With reference now particularly to FIG. 3, the closure 10 is thereshown in greater detail and includes an elongated probe 20 having substantially the same, or slightly larger, cross-sectional shape and area as the neck through bore 16. Conventionally, both the probe 20 and through bore 16 are cylindrical in cross-sectional shape. Additionally, a free end 22 of the probe 20 is preferably tapered to facilitate insertion of the probe 20 into the through bore 16.
A first tubular and cylindrical sealing ring 24 is provided concentrically around the probe 20. The first sealing ring has an internal bore 26 with substantially the same, or slightly smaller, diameter as the outside diameter of the syringe neck 14. Thus, with the first sealing ring 24 positioned around the syringe neck 14, the sealing ring 24 sealingly engages the outer surface of the neck 14.
Still referring to FIG. 3, the closure 10 further includes a second tubular and cylindrical sealing ring 28 which is positioned concentrically around and spaced from the first sealing ring 24. The second sealing ring 28 has an internal bore 30 with a diameter substantially the same as the outside diameter of the attachment collar 18.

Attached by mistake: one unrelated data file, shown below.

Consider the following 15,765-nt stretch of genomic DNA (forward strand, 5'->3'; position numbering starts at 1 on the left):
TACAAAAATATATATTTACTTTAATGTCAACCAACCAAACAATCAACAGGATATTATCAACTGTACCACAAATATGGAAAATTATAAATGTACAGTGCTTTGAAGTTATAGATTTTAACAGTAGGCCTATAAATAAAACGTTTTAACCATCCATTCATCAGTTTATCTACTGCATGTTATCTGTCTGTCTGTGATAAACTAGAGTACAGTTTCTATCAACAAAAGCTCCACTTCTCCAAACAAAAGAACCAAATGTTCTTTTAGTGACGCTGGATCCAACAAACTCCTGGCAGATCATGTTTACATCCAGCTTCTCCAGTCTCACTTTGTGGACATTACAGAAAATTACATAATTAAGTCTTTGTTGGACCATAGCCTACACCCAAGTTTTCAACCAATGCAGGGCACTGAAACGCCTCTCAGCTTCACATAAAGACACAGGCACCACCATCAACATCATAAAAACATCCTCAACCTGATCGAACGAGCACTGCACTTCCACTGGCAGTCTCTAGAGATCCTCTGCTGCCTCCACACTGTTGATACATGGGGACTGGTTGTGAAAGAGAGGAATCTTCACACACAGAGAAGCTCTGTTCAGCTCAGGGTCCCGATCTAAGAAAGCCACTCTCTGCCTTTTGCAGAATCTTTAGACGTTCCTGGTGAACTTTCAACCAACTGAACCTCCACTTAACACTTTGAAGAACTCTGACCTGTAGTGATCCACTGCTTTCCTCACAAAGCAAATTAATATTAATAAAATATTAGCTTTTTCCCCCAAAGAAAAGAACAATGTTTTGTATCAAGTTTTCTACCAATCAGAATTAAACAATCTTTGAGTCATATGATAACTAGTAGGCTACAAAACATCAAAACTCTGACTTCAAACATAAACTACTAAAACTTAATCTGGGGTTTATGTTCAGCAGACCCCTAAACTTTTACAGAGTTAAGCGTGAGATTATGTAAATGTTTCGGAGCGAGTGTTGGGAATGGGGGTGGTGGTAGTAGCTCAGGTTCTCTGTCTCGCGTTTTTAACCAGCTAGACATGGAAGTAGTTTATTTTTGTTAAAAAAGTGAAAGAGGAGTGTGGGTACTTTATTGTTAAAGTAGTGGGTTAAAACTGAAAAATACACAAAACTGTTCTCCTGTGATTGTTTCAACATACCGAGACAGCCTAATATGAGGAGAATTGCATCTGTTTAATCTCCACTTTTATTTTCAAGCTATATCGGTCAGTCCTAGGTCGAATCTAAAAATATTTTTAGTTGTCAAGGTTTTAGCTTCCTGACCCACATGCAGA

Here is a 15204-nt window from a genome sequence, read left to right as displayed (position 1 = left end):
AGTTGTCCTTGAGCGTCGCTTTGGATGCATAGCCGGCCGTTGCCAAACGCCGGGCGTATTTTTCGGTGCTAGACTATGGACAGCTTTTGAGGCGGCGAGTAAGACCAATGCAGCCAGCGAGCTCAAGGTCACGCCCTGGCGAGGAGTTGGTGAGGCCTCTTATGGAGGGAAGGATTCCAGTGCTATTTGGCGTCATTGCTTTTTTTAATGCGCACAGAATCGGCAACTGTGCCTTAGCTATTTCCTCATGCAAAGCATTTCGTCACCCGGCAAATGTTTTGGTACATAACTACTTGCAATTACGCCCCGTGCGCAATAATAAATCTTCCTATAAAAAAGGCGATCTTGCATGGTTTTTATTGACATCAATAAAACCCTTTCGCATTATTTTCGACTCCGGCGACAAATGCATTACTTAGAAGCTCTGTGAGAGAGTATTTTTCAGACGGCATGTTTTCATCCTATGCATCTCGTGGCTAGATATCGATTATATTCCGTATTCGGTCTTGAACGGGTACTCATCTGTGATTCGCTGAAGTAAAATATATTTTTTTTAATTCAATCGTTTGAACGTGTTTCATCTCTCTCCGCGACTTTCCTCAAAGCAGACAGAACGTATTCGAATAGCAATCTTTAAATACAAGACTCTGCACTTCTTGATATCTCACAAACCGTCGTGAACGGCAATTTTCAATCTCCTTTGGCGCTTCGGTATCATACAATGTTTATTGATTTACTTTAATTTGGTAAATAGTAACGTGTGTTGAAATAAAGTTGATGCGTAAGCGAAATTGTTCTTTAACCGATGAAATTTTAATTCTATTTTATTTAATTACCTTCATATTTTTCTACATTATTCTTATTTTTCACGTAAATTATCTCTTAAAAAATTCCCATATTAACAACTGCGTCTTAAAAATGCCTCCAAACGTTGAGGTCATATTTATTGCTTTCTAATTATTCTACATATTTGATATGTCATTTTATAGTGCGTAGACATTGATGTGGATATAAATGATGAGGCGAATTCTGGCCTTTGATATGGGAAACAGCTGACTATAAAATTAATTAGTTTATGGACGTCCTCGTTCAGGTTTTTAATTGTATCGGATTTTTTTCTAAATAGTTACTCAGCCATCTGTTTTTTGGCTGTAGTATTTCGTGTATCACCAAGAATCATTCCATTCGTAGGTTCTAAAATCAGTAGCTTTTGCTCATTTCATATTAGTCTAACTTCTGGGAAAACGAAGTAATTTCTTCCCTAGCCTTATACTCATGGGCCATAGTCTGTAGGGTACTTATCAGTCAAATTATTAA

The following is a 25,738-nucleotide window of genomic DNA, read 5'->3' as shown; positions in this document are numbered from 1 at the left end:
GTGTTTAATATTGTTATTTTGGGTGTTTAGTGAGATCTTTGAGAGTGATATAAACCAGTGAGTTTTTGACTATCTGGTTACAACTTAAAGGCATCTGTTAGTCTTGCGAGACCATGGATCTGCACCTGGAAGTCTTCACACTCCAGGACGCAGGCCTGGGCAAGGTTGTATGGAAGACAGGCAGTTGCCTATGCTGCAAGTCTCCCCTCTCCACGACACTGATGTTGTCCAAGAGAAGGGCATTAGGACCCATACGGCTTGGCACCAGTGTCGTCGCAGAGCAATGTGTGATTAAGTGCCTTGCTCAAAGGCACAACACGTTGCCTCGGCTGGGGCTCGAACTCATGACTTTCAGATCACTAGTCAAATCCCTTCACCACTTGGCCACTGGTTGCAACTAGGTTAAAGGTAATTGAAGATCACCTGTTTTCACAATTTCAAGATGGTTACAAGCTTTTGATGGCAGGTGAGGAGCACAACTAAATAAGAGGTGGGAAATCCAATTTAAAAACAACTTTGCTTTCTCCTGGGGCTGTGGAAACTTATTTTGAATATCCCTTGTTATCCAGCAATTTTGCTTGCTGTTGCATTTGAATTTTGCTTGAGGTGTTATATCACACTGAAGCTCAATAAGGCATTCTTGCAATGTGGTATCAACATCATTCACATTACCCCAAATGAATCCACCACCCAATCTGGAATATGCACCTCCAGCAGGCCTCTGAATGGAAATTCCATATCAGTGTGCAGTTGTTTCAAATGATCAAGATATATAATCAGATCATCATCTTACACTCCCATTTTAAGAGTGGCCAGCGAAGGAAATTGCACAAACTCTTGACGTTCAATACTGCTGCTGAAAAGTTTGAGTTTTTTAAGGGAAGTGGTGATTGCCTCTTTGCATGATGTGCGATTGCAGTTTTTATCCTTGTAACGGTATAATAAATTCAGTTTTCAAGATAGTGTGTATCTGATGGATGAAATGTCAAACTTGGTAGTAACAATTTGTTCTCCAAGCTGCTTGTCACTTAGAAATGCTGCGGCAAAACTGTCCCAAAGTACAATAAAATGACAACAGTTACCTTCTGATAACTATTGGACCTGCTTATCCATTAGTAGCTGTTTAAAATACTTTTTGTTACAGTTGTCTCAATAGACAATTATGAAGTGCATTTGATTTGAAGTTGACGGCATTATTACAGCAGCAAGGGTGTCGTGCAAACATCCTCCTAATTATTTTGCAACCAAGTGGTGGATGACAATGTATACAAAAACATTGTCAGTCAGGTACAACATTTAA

With reference now particularly to FIG. 4, the closure 10 is there illustrated attached to the syringe 12. With the closure 10 attached to the syringe 12, the probe 20 sealingly engages the internal surface of the syringe through bore 16. Simultaneously, the first sealing ring 24 sealingly engages the outer surface of the syringe neck 14 while the outer sealing ring 28 encloses the attachment collar 18 thus protecting collar 18 not only from contaminants, but also from damage due to impact.
Still referring to FIG. 4, the free ends 32 and 34 of the first and second sealing rings 24 and 28, respectively, are shaped so that they flatly abut against the outer surface of the syringe 12. This flat abutment further enhances the seal between the sealing rings 28 and 24 and the syringe 12.
With reference now particularly to FIGS. 2 and 4, the closure 10 includes a cylindrical base plate 36 which faces away from the syringe 12 and has a diameter greater than the diameter of the outer sealing ring 28. The base plate 36 includes an annular flat surface 38 which lies in a plane generally perpendicular to the longitudinal axis of the syringe neck 14. As such, the base plate 36 enables the syringe to be stored vertically on end, as illustrated in FIG. 2, which not only minimizes bench space consumed by the syringe 12 prior to use, but also facilitates filling of the syringe 12. As best shown in FIG. 4, the annular flat surface 38 of the base plate 36 encloses an area of the base plate which is axially recessed, i.e. does not protrude outwardly from, the annular flat surface 38.